17. 17. Earthshine Electronics Arduino Starters Kit Manual - A Complete Beginners Guide to the Arduino www.EarthshineElectronics.comTo the right of this is a blank text box for you to enter Across the top of the IDE window (or across the top oftext to send back to the Arduino and a Send button to your screen if you are using a Mac) you will see thesend the text within that field. Note that no serial data various menus that you can click on to access morecan be received by the Serial Monitor unless you have menu items.set up the code inside your sketch to do so. Similarly,the Arduino will not receive any data sent unless youhave coded it to do so. The menu bar across the top of the IDE looks like theFinally, the black area is where your serial data will be image above (and slightly different in Windows anddisplayed. In the image above, the Arduino is running Linux). I will explain the menus as they are on a Mac,the ASCIITable sketch, that can be found in the the details will also apply to the Windows and LinuxCommunications examples. This program outputs versions of the IDE.ASCII characters, from the Arduino via serial (the USBcable) to the PC where the Serial monitor then The first menu is the Arduinodisplays them. menu. Within this is the About Arduino option, whichTo start the Serial Monitor press the Serial Monitor when pressed will show youbutton and to stop it press the Stop button. On a Mac the current version number, aor in Linux, Arduino board will reset itself (rerun the list of the people involved incode from the beginning) when you click the Serial making this amazing deviceMonitor button. and some further information.Once you are proficient at communicating via serial to Underneath that is theand from the Arduino you can use other programs Preferences option. This willsuch as Processing, Flash, MaxMSP, etc. To bring up the Preferencescommunicate between the Arduino and your PC. window where you can change various IDe options, such as were you default Sketchbook is stored, etc.We will make use of the Serial Monitor later on in ourprojects when we read data from sensors and get the Also, is the Quit option, which will Quit the program.Arduino to send that data to the Serial Monitor, inhuman readable form, for us to see. The next menu is the File menu. In here youThe Serial Monitor window is also were you will see get access to options toerror messages (in red text) that the IDE will display to create a New sketch,you when trying to connect to your board, upload code take a look at Sketchesor verify code. stored in your Sketchbook (as well asBelow the Serial Monitor at the bottom left you will see the Example Sketches),a number. This is the current line that the cursor, options to Save yourwithin the code window, is at. If you have code in your Sketch (or Save As ifwindow and you move down the lines of code (using you want to give it a different name). You also havethe ↓ key on your keyboard) you will see the number the option to upload your sketch to the I/O Boardincrease as you move down the lines of code. This is (Arduino) as well as the Print options for printing outuseful for finding bugs highlighted by error messages. your code. 17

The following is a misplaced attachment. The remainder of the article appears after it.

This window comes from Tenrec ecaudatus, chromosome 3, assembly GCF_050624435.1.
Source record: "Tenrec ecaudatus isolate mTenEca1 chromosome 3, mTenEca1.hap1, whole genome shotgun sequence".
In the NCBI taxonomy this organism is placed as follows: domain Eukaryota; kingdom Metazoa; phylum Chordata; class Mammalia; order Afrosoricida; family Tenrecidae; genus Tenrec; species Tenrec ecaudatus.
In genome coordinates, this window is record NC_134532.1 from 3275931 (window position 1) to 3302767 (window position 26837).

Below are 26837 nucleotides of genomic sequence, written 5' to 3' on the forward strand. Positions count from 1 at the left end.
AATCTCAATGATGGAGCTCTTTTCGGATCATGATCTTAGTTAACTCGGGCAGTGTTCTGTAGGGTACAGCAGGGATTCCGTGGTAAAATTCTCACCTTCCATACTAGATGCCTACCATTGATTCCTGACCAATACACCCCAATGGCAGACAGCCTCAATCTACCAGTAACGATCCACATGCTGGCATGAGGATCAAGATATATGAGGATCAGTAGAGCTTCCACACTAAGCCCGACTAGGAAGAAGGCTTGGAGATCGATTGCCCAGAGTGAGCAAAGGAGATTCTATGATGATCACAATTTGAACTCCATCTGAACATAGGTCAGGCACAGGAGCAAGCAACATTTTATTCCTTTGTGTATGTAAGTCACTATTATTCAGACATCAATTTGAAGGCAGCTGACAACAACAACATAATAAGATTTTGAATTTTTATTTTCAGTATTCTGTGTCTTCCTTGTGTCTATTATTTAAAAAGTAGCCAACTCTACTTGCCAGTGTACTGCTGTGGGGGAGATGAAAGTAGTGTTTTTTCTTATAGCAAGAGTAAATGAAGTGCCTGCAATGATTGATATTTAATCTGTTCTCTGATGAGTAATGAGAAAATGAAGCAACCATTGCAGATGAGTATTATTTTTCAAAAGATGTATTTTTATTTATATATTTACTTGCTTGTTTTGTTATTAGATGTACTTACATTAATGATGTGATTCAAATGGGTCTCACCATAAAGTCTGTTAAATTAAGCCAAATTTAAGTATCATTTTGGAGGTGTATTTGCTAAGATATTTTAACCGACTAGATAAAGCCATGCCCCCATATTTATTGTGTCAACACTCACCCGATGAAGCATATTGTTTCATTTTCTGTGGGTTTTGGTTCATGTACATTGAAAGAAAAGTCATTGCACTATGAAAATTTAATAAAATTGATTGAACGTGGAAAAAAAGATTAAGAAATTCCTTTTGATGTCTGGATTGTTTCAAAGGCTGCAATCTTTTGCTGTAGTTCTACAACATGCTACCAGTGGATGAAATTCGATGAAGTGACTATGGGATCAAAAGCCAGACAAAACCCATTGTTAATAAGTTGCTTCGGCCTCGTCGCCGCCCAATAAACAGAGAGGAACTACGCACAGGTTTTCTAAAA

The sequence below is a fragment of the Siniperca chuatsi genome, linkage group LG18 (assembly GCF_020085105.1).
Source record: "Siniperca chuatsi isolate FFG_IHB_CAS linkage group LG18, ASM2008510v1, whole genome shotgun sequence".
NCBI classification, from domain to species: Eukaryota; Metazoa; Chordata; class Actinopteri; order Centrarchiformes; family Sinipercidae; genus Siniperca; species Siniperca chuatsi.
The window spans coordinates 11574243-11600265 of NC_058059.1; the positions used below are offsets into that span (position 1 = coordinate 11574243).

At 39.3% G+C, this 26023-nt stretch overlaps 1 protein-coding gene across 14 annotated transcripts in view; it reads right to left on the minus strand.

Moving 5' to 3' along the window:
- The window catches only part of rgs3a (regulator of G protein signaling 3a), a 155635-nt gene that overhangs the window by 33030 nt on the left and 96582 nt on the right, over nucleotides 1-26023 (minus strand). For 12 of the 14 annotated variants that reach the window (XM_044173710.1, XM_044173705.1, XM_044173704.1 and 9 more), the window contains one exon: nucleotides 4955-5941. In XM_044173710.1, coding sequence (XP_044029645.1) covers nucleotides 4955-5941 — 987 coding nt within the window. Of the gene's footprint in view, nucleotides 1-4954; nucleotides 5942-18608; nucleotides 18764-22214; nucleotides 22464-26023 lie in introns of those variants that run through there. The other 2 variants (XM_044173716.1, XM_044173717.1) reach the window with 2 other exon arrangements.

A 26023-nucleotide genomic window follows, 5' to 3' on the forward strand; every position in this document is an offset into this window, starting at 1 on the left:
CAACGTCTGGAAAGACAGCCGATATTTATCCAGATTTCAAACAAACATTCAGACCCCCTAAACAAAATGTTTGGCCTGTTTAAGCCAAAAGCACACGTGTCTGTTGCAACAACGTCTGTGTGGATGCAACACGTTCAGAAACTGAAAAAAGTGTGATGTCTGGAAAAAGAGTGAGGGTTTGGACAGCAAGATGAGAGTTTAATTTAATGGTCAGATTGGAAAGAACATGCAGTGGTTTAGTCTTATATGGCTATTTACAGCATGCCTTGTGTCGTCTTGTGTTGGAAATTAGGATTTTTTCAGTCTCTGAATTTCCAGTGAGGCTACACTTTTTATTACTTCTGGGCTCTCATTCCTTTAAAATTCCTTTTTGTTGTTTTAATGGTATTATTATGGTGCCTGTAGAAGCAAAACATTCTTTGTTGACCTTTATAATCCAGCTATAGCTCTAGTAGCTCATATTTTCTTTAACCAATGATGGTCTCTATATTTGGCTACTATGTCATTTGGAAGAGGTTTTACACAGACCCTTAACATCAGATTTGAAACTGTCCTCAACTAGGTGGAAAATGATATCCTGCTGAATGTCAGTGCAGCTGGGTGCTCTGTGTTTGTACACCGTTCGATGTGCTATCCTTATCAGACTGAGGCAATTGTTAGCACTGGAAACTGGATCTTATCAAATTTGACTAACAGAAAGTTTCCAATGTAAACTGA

18. 18. Earthshine Electronics Arduino Starters Kit Manual - A Complete Beginners Guide to the Arduino www.EarthshineElectronics.comNext is the Edit menu. In here you The next menu in theget options to enable you to Cut, IDE is the Tools menu.Copy and Paste sections of code. Within this are theSelect All of your code as well as options to select theFind certain words or phrases Board and Serial Portwithin the code. Also included are we are using, as we didthe useful Undo and Redo options when setting up thewhich come in handy when you Arduino for the first time.make a mistake. Also we have the Auto Format function thatOur next menu is the Sketch menu which gives us formats your code to make it look nicer.access to the Verify/Compile functions and some other useful functions you The Copy for Forum option will copy the code within will use later on. the Sketch window, but in a format that when pasted These include the into the Arduino forum (or most other Forums for that Import Library option, matter) will show up the same as it is in the IDE, along which when clicked with syntax colouring, etc. will bring up a list of the available The Archive Sketch option will enable you to compress libraries, stored your sketch into a ZIP file and asks you were you want within your to store it.libraries folder. Finally, the Burn Bootloader option can be used toA Library, is a collection of code, that you can include burn the Arduino Bootloader (piece of code on the chipin your sketch, to enhance the functionality of your to make it compatible with the Arduino IDE) to theproject. It is a way of preventing you from ʻre-inventing chip. This option can only be used if you have an AVRthe wheelʼ by reusing code already made by someone programmer and have replaced the chip in yourelse for various pieces of common hardware you may Arduino or have bought blank chips to use in your ownencounter whilst using the Arduino. embedded project. Unless you plan on burning lots of chips it is usually cheaper and easier to just buy anFor example, one of the libraries you will find is ATmega chip with the Arduino Bootloader already pre-Stepper, which is a set of functions you can use programmed. Many online stores stock pre-within your code to control a Stepper Motor. programmed chips and obviously these can be foundSomebody else has kindly already created all of the in the Earthshine Design store.necessary functions necessary to control a steppermotor and by including the Stepper library into our The final menu is the Help menu were you can findsketch we can use those functions to control the motor help menus for finding out more information about theas we wish. By storing commonly used code in a IDE or links to the reference pages of the Arduinolibrary, you can re-use that code over and over in website and other useful pages.different projects and also hide the complicated partsof the code from the user. Donʼt worry too much about using the IDE for now as you will pick up the important concepts and how to useWe will go into greater detail concerning the use of it properly as we work our way through the projects.libraries later on. Finally within the Sketch menu is the So, on that note, letʼs get on with it.Show Sketch Menu option, which will open up thefolder were your Sketch is stored. Also, there is theAdd File option which will enable you to add anothersource file to your Sketch. This functionality allows youto split larger sketches into smaller files and then Addthem to the main Sketch. 18